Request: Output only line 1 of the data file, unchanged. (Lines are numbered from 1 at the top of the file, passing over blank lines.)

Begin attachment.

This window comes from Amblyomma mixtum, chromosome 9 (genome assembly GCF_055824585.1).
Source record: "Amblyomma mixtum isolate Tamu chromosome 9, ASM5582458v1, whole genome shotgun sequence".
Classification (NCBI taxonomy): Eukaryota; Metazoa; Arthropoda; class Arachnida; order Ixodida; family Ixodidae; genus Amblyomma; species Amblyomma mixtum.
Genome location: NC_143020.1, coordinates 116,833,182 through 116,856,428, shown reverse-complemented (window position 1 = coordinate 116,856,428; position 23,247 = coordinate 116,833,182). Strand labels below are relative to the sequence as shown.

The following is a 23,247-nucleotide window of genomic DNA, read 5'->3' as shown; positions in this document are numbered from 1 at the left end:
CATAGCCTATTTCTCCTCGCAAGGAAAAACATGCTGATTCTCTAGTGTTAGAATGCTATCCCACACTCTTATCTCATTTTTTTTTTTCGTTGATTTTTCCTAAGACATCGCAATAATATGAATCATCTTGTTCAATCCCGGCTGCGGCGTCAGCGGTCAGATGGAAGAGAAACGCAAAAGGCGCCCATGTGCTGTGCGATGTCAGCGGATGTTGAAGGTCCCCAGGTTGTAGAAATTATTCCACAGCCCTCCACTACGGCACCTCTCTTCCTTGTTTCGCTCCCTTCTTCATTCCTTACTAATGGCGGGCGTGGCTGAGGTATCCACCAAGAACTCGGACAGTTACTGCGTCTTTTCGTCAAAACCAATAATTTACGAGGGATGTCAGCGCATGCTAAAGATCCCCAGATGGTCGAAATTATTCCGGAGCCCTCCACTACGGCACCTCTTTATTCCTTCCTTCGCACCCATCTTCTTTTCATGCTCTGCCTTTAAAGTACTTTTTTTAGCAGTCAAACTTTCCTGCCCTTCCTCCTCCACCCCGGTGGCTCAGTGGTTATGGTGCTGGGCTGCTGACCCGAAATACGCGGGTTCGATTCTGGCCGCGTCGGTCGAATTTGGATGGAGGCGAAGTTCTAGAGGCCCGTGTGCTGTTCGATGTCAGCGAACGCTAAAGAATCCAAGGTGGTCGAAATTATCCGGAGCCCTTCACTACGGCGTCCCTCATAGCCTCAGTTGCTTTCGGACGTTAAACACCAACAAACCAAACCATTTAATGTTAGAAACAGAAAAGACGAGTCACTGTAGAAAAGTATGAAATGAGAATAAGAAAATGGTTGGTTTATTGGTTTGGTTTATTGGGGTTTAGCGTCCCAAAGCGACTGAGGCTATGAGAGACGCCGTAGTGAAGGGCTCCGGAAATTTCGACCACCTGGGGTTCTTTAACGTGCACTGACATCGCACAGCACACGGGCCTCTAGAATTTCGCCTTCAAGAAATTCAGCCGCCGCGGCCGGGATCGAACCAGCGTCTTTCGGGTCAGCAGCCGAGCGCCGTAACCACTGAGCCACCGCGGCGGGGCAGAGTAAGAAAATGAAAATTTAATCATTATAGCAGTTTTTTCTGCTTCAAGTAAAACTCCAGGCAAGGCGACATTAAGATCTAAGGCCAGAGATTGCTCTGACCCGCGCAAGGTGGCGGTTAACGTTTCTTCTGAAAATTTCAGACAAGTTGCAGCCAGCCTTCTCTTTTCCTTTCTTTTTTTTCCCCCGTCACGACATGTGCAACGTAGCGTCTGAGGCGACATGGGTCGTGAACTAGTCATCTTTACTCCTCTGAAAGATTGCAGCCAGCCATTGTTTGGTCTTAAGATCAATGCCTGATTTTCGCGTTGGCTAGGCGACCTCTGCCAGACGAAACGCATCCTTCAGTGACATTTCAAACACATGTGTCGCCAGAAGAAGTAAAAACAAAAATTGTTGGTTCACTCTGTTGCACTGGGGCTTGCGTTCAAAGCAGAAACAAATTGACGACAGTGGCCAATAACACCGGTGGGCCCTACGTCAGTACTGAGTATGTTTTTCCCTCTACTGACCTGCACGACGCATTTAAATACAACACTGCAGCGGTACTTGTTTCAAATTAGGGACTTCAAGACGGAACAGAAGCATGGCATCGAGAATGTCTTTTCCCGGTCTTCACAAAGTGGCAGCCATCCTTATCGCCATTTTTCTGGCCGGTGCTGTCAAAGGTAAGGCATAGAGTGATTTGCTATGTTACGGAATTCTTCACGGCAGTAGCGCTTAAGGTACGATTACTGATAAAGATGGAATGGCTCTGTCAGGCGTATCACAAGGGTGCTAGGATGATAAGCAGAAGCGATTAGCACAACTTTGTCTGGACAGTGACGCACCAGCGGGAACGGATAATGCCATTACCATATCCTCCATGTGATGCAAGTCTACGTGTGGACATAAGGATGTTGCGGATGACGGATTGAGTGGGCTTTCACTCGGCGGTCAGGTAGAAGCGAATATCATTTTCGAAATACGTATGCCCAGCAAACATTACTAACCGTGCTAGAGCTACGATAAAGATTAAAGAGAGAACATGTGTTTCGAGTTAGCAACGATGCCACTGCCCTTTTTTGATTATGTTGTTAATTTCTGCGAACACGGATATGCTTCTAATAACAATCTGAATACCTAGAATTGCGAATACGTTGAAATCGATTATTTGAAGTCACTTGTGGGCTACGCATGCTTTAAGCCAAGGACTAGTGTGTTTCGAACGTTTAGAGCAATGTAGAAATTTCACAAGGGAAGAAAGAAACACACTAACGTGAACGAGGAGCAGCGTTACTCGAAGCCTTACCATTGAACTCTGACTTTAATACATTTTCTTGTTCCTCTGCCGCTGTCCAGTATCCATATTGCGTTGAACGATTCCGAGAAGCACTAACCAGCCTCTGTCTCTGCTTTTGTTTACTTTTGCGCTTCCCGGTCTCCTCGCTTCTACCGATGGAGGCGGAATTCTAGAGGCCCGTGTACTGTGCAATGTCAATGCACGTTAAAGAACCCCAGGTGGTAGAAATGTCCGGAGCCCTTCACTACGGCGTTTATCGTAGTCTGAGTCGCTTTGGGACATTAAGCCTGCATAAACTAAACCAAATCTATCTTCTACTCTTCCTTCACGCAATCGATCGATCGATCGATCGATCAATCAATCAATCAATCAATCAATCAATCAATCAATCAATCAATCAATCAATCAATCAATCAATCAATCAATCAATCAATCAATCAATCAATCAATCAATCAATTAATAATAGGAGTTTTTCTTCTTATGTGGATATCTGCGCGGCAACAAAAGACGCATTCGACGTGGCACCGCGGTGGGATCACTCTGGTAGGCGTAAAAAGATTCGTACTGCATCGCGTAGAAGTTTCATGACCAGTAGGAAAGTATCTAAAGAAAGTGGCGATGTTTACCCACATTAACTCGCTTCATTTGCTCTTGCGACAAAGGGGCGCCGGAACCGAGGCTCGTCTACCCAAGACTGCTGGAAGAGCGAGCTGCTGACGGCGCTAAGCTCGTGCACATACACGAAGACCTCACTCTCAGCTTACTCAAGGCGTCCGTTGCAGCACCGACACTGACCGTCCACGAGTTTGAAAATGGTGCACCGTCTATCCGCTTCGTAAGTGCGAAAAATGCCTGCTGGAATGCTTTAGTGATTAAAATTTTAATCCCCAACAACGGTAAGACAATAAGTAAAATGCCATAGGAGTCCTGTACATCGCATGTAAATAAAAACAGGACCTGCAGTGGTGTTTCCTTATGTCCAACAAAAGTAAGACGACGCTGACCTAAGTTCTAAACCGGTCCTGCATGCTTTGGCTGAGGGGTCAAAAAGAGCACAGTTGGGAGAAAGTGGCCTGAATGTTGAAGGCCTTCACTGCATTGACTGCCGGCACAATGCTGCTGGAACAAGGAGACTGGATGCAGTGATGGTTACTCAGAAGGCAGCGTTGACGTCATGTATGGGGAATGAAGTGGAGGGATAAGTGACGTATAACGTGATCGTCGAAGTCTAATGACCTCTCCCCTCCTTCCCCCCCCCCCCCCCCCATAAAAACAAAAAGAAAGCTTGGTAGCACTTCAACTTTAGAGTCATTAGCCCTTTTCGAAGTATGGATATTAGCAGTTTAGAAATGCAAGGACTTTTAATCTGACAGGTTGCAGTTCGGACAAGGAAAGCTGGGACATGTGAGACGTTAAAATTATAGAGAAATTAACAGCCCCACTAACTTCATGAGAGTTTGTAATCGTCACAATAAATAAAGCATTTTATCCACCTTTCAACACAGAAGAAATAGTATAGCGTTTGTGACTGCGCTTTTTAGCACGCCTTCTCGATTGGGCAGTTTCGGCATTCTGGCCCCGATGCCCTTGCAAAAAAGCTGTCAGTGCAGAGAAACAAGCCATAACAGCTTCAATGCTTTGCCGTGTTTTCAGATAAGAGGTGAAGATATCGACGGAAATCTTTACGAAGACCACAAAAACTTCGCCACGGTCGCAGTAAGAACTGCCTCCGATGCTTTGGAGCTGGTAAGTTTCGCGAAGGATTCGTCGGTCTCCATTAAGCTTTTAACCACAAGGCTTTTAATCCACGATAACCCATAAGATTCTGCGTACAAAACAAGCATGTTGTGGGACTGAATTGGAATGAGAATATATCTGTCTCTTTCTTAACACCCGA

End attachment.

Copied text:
This window comes from Amblyomma mixtum, chromosome 9 (genome assembly GCF_055824585.1).